Related methods, like selective laser sintering (SLS) and powder-bed fusion (PBF), are useful for 3D printing of metal products, and these processes are widely used to fabricate complex parts for aircraft engines. This ability to directly fabricate a finished component in a layer-by-layer printing process reduces the use of fasteners to join multiple parts, eliminates assembly steps, and almost completely eliminates material waste. These simplified parts tend to have higher mechanical strength as stress does not concentrate at fastener holes and welds in mechanical products.
The technology used in 3D printing has evolved significantly in recent years. As more materials have become available and new systems have been perfected and adapted for 3D printing conductors on planar substrates, these additive manufacturing processes can now be used for in-house PCB prototyping.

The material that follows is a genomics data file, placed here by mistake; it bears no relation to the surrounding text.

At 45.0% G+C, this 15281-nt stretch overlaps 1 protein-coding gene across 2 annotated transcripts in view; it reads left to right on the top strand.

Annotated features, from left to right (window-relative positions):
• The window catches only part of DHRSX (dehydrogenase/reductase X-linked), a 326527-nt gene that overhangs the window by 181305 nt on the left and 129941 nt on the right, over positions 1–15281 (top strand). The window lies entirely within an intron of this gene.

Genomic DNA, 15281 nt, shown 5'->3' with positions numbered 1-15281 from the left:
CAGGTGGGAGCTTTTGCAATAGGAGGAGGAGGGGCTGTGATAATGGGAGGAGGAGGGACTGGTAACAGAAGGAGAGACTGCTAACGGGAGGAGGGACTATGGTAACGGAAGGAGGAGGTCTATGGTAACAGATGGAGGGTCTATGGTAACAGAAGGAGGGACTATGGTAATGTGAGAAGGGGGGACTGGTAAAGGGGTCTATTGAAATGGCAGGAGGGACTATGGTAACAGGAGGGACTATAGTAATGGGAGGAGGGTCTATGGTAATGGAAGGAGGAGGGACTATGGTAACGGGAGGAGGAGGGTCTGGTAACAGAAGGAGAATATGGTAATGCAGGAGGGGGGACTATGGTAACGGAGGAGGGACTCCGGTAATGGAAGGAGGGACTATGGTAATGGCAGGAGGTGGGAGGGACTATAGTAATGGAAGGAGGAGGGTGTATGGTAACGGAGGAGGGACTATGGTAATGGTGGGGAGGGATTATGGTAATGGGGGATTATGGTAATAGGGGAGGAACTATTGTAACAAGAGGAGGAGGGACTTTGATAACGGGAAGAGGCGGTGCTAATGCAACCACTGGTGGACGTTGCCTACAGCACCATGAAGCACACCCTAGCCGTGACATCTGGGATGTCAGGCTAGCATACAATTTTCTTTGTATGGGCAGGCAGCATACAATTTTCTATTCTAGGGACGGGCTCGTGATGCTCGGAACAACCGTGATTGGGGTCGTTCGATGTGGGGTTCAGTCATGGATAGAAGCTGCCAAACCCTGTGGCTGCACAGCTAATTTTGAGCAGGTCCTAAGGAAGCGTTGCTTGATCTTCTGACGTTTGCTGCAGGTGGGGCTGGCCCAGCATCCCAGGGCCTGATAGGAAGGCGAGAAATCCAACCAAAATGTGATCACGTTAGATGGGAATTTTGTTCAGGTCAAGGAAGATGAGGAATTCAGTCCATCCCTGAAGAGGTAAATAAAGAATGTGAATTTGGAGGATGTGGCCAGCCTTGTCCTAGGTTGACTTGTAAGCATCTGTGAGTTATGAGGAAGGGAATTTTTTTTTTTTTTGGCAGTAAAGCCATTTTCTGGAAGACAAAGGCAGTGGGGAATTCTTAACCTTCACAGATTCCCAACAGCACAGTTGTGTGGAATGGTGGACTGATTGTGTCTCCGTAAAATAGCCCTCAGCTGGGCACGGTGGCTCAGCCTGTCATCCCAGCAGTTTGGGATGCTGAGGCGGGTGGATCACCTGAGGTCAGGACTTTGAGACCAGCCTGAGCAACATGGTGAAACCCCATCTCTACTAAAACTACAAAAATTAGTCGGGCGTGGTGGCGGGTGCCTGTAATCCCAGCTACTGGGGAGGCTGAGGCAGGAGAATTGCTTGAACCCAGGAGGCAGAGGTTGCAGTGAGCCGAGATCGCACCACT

When it comes to PCBs, inkjet printing and aerosol jetting are two prominent methods for 3D printing a substrate and conductors simultaneously. While some of the methods mentioned earlier could be adapted for in-house PCB prototyping, they are limited in that they cannot be used for co-deposition of a substrate and conductors. Advanced systems have been adapted to use one or more of the aforementioned processes to 3D print a functional PCB directly on planar or non-planar substrates.
Different systems are adapted to a specific set of materials and processes, meaning not all PCB designs are usable with every 3D printer. There are some important design guidelines that should be considered when designing your prototype for 3D printing. Although this requires some additional up-front design work, the benefits are worth the effort, especially for smaller companies that cannot keep a replica of the traditional PCB fabrication process in-house. As long as you conform to the design guidelines for your additive manufacturing system, you can fabricate a more complex product than with traditional planar processes.